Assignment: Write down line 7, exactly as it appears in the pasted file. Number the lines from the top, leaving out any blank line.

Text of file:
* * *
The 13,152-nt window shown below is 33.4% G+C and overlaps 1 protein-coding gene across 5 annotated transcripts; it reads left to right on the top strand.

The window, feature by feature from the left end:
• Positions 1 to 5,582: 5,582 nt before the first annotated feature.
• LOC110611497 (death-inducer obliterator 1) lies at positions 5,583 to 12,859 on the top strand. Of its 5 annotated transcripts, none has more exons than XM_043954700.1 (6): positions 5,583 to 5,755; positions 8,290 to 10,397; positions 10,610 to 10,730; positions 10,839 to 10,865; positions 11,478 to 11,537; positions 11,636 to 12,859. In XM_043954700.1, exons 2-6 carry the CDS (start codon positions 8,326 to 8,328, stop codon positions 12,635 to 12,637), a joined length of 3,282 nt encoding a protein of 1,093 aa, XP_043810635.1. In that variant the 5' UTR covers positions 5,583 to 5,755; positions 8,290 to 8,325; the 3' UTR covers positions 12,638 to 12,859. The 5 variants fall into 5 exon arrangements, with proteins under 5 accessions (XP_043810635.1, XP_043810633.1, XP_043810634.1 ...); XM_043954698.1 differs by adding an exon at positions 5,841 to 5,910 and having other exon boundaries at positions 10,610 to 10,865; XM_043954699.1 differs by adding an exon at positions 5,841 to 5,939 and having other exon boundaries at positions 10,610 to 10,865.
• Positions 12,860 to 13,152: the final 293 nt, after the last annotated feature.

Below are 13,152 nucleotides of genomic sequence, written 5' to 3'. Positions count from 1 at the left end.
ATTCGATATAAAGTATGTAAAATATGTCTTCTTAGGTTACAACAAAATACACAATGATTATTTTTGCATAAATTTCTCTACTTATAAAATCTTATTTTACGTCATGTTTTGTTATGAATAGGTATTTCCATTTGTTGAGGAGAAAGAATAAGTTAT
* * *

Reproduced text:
ATTCGATATAAAGTATGTAAAATATGTCTTCTTAGGTTACAACAAAATACACAATGATTATTTTTGCATAAATTTCTCTACTTATAAAATCTTATTTTACGTCATGTTTTGTTATGAATAGGTATTTCCATTTGTTGAGGAGAAAGAATAAGTTAT